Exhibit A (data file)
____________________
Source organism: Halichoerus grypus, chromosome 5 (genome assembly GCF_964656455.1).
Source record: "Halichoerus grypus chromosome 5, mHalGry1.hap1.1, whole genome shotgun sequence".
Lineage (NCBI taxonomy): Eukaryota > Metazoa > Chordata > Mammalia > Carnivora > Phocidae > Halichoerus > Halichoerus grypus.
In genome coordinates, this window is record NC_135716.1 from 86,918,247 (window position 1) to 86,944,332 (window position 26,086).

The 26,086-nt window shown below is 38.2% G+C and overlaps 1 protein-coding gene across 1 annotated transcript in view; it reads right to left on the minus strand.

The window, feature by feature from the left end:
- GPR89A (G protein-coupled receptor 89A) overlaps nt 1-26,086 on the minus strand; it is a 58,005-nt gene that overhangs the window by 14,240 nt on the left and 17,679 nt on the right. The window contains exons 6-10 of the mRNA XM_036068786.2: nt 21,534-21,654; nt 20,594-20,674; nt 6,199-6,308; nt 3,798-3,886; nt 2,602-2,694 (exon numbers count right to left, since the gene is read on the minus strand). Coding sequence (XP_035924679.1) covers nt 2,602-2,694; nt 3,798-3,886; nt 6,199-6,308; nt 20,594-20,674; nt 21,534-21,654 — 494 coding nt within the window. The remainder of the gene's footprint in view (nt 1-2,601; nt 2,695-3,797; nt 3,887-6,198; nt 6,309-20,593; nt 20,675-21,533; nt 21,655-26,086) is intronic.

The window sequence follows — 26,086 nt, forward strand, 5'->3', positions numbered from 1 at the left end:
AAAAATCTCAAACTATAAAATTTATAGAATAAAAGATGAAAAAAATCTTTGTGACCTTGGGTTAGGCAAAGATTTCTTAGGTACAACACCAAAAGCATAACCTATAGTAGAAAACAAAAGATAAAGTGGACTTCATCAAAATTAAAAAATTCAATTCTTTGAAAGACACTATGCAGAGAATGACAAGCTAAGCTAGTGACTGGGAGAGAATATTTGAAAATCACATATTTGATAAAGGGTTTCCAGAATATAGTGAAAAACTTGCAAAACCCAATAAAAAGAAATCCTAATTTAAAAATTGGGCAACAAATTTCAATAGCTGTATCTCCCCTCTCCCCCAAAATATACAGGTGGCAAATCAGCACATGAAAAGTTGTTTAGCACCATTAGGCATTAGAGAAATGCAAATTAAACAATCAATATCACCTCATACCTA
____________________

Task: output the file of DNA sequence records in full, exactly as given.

Source organism: Halichoerus grypus, chromosome 5 (genome assembly GCF_964656455.1).
Source record: "Halichoerus grypus chromosome 5, mHalGry1.hap1.1, whole genome shotgun sequence".
Lineage (NCBI taxonomy): Eukaryota > Metazoa > Chordata > Mammalia > Carnivora > Phocidae > Halichoerus > Halichoerus grypus.
In genome coordinates, this window is record NC_135716.1 from 86,918,247 (window position 1) to 86,944,332 (window position 26,086).

The 26,086-nt window shown below is 38.2% G+C and overlaps 1 protein-coding gene across 1 annotated transcript in view; it reads right to left on the minus strand.

The window, feature by feature from the left end:
- GPR89A (G protein-coupled receptor 89A) overlaps nt 1-26,086 on the minus strand; it is a 58,005-nt gene that overhangs the window by 14,240 nt on the left and 17,679 nt on the right. The window contains exons 6-10 of the mRNA XM_036068786.2: nt 21,534-21,654; nt 20,594-20,674; nt 6,199-6,308; nt 3,798-3,886; nt 2,602-2,694 (exon numbers count right to left, since the gene is read on the minus strand). Coding sequence (XP_035924679.1) covers nt 2,602-2,694; nt 3,798-3,886; nt 6,199-6,308; nt 20,594-20,674; nt 21,534-21,654 — 494 coding nt within the window. The remainder of the gene's footprint in view (nt 1-2,601; nt 2,695-3,797; nt 3,887-6,198; nt 6,309-20,593; nt 20,675-21,533; nt 21,655-26,086) is intronic.

The window sequence follows — 26,086 nt, forward strand, 5'->3', positions numbered from 1 at the left end:
AAAAATCTCAAACTATAAAATTTATAGAATAAAAGATGAAAAAAATCTTTGTGACCTTGGGTTAGGCAAAGATTTCTTAGGTACAACACCAAAAGCATAACCTATAGTAGAAAACAAAAGATAAAGTGGACTTCATCAAAATTAAAAAATTCAATTCTTTGAAAGACACTATGCAGAGAATGACAAGCTAAGCTAGTGACTGGGAGAGAATATTTGAAAATCACATATTTGATAAAGGGTTTCCAGAATATAGTGAAAAACTTGCAAAACCCAATAAAAAGAAATCCTAATTTAAAAATTGGGCAACAAATTTCAATAGCTGTATCTCCCCTCTCCCCCAAAATATACAGGTGGCAAATCAGCACATGAAAAGTTGTTTAGCACCATTAGGCATTAGAGAAATGCAAATTAAACAATCAATATCACCTCATACCTA